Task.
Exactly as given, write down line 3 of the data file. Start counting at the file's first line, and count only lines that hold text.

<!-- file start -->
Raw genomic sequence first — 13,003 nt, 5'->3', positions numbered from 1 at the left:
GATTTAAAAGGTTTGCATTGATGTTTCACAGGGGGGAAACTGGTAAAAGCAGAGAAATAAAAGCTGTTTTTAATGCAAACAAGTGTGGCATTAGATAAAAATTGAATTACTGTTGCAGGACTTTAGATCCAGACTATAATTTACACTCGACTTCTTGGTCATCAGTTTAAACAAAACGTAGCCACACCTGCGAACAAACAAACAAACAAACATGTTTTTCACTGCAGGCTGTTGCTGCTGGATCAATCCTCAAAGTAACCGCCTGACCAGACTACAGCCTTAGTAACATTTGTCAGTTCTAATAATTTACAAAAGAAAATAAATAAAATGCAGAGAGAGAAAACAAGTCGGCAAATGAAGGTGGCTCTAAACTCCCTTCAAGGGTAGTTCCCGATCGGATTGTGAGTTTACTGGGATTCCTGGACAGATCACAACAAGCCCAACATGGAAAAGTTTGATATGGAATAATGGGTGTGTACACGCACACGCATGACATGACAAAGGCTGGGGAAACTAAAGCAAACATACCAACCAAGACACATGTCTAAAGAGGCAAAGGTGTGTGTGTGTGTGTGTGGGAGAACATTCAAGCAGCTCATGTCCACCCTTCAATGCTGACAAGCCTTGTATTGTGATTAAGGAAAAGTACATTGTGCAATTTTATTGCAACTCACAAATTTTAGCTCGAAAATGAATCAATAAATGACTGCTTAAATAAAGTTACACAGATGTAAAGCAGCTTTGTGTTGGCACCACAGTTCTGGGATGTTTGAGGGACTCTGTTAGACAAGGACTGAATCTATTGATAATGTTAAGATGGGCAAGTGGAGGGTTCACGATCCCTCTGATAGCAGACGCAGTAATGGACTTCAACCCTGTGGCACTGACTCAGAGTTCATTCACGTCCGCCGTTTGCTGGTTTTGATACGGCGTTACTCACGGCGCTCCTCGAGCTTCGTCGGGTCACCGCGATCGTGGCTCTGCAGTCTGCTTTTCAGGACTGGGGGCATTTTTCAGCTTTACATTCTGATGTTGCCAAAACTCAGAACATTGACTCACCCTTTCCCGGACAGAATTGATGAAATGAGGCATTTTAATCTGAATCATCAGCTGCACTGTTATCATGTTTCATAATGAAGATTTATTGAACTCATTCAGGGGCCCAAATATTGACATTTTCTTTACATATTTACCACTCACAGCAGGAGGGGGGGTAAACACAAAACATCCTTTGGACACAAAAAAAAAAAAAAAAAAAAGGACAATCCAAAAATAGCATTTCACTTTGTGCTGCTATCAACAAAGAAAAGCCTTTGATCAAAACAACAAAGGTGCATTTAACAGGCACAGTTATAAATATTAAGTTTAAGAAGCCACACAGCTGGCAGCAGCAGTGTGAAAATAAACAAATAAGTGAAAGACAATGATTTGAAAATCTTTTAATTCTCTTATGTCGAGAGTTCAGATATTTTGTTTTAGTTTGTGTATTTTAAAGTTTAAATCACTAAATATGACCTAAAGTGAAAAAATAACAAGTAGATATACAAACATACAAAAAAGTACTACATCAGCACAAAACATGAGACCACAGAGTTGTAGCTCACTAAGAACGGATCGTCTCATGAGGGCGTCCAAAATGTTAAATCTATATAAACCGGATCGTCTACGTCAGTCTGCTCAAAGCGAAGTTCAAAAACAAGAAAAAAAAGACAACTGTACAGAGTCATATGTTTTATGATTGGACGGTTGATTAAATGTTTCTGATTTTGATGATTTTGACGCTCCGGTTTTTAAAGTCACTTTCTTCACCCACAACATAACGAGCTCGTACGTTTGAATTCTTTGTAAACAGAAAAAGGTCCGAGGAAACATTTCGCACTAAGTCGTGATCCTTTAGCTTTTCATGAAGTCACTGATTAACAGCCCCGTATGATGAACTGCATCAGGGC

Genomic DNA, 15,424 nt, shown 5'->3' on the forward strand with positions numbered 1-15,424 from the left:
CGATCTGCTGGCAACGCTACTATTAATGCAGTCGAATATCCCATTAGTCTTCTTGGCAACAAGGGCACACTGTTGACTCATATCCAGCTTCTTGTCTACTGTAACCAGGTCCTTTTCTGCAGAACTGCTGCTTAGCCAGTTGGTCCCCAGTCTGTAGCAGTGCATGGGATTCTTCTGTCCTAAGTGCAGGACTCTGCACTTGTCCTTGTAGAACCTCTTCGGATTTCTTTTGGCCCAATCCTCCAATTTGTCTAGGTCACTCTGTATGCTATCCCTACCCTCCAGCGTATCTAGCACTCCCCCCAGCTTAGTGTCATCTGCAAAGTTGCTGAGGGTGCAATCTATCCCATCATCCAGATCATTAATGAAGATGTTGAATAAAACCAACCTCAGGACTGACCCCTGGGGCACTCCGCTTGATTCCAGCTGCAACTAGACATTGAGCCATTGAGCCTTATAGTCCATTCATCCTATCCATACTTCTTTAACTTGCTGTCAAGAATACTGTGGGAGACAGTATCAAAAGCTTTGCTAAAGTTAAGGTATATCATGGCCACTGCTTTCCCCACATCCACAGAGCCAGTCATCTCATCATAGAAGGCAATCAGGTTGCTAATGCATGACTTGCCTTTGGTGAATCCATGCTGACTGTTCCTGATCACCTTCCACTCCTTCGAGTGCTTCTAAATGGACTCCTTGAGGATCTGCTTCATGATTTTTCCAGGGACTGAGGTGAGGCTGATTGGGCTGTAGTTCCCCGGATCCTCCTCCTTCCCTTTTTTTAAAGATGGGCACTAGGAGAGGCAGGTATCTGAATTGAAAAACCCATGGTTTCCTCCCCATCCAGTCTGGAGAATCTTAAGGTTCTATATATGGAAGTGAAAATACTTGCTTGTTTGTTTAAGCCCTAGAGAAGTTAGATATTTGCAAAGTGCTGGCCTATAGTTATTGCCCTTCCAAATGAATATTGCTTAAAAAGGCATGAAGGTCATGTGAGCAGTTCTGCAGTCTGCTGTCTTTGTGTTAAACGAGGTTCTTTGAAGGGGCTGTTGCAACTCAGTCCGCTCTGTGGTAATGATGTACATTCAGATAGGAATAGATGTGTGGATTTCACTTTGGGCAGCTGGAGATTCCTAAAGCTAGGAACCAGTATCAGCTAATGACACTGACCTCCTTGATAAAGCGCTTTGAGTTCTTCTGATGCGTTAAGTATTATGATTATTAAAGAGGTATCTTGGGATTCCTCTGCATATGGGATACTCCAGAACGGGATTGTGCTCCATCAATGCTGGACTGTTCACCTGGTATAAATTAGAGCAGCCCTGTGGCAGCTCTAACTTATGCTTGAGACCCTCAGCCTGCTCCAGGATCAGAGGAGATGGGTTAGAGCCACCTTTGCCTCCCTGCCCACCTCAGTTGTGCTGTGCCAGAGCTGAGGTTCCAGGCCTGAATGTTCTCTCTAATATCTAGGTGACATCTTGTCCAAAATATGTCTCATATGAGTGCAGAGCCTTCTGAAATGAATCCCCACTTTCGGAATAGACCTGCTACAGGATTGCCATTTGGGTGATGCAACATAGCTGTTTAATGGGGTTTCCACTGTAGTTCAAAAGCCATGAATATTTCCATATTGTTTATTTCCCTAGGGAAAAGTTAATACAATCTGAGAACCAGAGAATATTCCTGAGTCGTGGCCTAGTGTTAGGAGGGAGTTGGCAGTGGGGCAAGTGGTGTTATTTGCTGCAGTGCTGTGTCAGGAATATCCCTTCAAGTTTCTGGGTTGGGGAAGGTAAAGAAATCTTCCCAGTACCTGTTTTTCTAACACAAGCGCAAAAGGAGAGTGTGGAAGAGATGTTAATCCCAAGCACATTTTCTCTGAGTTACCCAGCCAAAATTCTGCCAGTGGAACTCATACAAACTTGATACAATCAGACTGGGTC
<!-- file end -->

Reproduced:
Genomic DNA, 15,424 nt, shown 5'->3' on the forward strand with positions numbered 1-15,424 from the left: